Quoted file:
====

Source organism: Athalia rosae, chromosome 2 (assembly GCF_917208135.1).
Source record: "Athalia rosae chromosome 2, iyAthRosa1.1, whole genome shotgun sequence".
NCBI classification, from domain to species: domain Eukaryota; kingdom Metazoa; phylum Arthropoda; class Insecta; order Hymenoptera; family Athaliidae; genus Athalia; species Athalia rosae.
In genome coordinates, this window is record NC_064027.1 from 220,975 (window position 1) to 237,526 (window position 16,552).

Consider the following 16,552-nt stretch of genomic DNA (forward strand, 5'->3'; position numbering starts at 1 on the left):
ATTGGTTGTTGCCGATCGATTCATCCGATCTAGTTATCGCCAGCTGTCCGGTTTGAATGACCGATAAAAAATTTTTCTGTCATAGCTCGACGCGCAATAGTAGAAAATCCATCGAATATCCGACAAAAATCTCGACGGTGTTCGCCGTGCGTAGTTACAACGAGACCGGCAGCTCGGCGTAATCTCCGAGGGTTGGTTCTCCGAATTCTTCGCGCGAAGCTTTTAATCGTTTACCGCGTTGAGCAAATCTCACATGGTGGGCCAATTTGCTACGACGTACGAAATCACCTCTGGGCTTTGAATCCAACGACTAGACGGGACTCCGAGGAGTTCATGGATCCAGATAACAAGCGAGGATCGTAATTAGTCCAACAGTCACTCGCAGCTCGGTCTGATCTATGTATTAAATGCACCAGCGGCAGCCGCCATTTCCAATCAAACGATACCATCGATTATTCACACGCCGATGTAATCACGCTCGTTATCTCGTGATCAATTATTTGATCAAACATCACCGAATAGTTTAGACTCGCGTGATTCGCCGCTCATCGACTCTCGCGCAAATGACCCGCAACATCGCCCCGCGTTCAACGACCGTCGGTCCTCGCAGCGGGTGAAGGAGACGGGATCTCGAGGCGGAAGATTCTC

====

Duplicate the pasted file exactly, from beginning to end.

Source organism: Athalia rosae, chromosome 2 (assembly GCF_917208135.1).
Source record: "Athalia rosae chromosome 2, iyAthRosa1.1, whole genome shotgun sequence".
NCBI classification, from domain to species: domain Eukaryota; kingdom Metazoa; phylum Arthropoda; class Insecta; order Hymenoptera; family Athaliidae; genus Athalia; species Athalia rosae.
In genome coordinates, this window is record NC_064027.1 from 220,975 (window position 1) to 237,526 (window position 16,552).

Consider the following 16,552-nt stretch of genomic DNA (forward strand, 5'->3'; position numbering starts at 1 on the left):
ATTGGTTGTTGCCGATCGATTCATCCGATCTAGTTATCGCCAGCTGTCCGGTTTGAATGACCGATAAAAAATTTTTCTGTCATAGCTCGACGCGCAATAGTAGAAAATCCATCGAATATCCGACAAAAATCTCGACGGTGTTCGCCGTGCGTAGTTACAACGAGACCGGCAGCTCGGCGTAATCTCCGAGGGTTGGTTCTCCGAATTCTTCGCGCGAAGCTTTTAATCGTTTACCGCGTTGAGCAAATCTCACATGGTGGGCCAATTTGCTACGACGTACGAAATCACCTCTGGGCTTTGAATCCAACGACTAGACGGGACTCCGAGGAGTTCATGGATCCAGATAACAAGCGAGGATCGTAATTAGTCCAACAGTCACTCGCAGCTCGGTCTGATCTATGTATTAAATGCACCAGCGGCAGCCGCCATTTCCAATCAAACGATACCATCGATTATTCACACGCCGATGTAATCACGCTCGTTATCTCGTGATCAATTATTTGATCAAACATCACCGAATAGTTTAGACTCGCGTGATTCGCCGCTCATCGACTCTCGCGCAAATGACCCGCAACATCGCCCCGCGTTCAACGACCGTCGGTCCTCGCAGCGGGTGAAGGAGACGGGATCTCGAGGCGGAAGATTCTC